Talking Tech Policy with Flynn Rico-Johnson

The Complete Conversation highlights insights and advice from leading policymakers, senior congressional staff, and thought leaders on tech politics and policy.

This week, our guest is Flynn Rico-Johnson. Flynn is Deputy Chief of Staff for Congresswoman Doris Matsui — lead Democrat on the House Energy and Commerce Subcommittee on Communications and Technology.

September 12, 2023

THE COMPLETE CIRCLE: You’ve worked on tech policy in Congress for many years, on both sides of the Capitol. How has Congress’s approach to tech policy changed during the time you’ve been on staff?

FLYNN RICO-JOHNSON: We’re in the middle of what feels like a broader reevaluation of the role of industrial policy, especially in tech. The traditional party dogmas regarding free trade and globalization are changing quickly. As concepts like “weaponized interdependence” are better understood, the connection between national security and economic policy has become clearer among members of Congress and their staff.

The CHIPS Act is a prime example of this – but it’s not the only one. Ranking Member Matsui also secured $1.5 billion to help deploy open, interoperable telecommunications networks (Open RAN) to serve as a counterweight to Huawei and other entities of concern. And the Hill has been more engaged in the upcoming World Radio Conference than any in recent memory. On aggregate, this has elevated the role of tech policy in Congress and the Administration.

It’s now been almost a year since Congress passed the CHIPS and Science Act, which you worked on from the beginning. What are your thoughts on the implementation of the law so far?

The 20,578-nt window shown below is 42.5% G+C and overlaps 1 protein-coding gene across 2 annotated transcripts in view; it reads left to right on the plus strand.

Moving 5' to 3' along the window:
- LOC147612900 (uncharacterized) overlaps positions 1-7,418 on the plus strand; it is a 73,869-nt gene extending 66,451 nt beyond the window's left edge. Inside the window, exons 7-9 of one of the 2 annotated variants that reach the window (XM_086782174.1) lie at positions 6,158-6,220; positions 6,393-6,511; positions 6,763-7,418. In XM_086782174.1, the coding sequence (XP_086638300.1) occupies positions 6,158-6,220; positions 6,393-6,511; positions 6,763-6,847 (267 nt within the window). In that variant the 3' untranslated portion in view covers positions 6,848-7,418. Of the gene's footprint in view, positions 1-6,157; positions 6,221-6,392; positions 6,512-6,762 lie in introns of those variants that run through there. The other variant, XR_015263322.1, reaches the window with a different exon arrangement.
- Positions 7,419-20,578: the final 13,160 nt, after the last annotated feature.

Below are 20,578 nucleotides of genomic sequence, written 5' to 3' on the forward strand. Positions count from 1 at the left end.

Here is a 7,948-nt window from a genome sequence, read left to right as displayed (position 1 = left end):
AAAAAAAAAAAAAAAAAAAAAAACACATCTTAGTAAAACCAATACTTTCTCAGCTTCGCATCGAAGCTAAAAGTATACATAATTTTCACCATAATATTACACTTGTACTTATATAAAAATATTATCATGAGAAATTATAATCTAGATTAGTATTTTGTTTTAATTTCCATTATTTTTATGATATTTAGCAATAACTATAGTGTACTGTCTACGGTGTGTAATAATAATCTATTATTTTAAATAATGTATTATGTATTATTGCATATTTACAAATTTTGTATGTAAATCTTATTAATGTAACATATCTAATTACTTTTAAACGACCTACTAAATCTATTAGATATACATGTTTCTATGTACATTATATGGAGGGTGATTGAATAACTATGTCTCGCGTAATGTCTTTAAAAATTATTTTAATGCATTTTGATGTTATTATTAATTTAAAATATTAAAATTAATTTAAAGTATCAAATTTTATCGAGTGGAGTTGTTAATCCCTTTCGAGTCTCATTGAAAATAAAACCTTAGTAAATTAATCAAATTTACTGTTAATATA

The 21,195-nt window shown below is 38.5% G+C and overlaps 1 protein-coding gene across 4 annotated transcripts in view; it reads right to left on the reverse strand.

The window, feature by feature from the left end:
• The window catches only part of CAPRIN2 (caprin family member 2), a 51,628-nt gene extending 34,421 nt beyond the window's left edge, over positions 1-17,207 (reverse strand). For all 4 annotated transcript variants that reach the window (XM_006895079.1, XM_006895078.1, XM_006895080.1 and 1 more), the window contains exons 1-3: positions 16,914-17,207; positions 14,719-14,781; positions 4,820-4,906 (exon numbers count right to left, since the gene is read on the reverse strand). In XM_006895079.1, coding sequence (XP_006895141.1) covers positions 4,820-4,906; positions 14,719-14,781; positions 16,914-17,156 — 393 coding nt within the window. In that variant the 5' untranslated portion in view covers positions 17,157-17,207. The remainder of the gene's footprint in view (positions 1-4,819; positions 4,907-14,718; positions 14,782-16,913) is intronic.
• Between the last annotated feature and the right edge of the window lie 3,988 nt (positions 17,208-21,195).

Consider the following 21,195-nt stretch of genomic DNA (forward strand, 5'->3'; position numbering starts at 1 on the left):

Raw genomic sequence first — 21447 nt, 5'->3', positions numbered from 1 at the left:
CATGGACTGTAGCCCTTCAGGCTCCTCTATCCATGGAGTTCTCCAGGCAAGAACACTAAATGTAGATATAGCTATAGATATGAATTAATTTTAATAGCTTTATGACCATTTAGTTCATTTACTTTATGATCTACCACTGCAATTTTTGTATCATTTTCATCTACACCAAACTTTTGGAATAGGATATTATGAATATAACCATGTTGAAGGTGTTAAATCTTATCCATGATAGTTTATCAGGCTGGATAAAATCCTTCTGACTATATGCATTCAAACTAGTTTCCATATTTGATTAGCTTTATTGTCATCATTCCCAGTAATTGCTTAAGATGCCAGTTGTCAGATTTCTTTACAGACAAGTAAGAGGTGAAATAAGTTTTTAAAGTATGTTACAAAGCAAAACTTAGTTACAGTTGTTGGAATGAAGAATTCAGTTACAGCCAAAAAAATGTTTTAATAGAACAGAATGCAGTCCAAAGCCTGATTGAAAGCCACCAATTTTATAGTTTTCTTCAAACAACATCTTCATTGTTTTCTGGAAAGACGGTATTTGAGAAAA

As Congresswoman Matsui said on the one-year anniversary of President Biden signing the CHIPS and Science Act; “The CHIPS Act has only been law for one year, but it has already laid the foundation for a more dynamic economy and durable national security.” The bill’s passage has spurred more than $231 billion in private sector semiconductor industry investments and we haven’t even begun distributing incentives.

This initial success is a credit to Secretary Raimondo and the incredible team she’s assembled. They’re moving with urgency, are true subject matter experts, and have a profound respect for the process. As we head into the Fall, I’m confident we’ll see major announcements on the National Semiconductor Technology Center and incentives, among other things.

The “Science” component of the law has gotten short shrift thus far, with relatively small amounts of annual funding going to the new Directorate for Technology, Innovation, and Partnerships at the National Science Foundation. Do you believe there’s a path for future Congresses to prioritize this funding?

It’s no secret that CHIPS formed the substrate for the broader CHIPS and Science Act. It addressed a pressing economic and national security threat, but alone, it won’t fulfill the goals of the statute. Half measures and unrealized funding authorizations throughout the remainder of the bill leave a vacuum that our global competitors will happily fill.

Comprehensively implementing the CHIPS and Science Act will also mean job creation in places that have too long been left out of the innovation boom. The Tech Hubs Program is a prime example. It is, by statutory requirement, going to spread research, commercialization, and jobs to rural areas that need it. That proposition can and should be bipartisan.

What’s one aspect of federal policy involving AI that you believe is being overlooked?

While there’s been quite a bit of focus on the disaster scenarios with AI, I hope more offices will start to understand the discreet application potential to improve industries they already know and understand. The Communications and Technology Subcommittee has advanced language to ensure AI is being considered to improve spectral efficiency and Chairwoman Rosenworcel is working hard to ensure the FCC is doing the same.

While the global, horizontal discussions around AI are important, I think there are untapped opportunities for committees to lean on their existing jurisdiction to find tailored ways to improve AI within the industries they oversee. These bills might not be the exhaustive AI bills many Members want, but I think it’s the right way to approach governance in a fast-moving technological environment.

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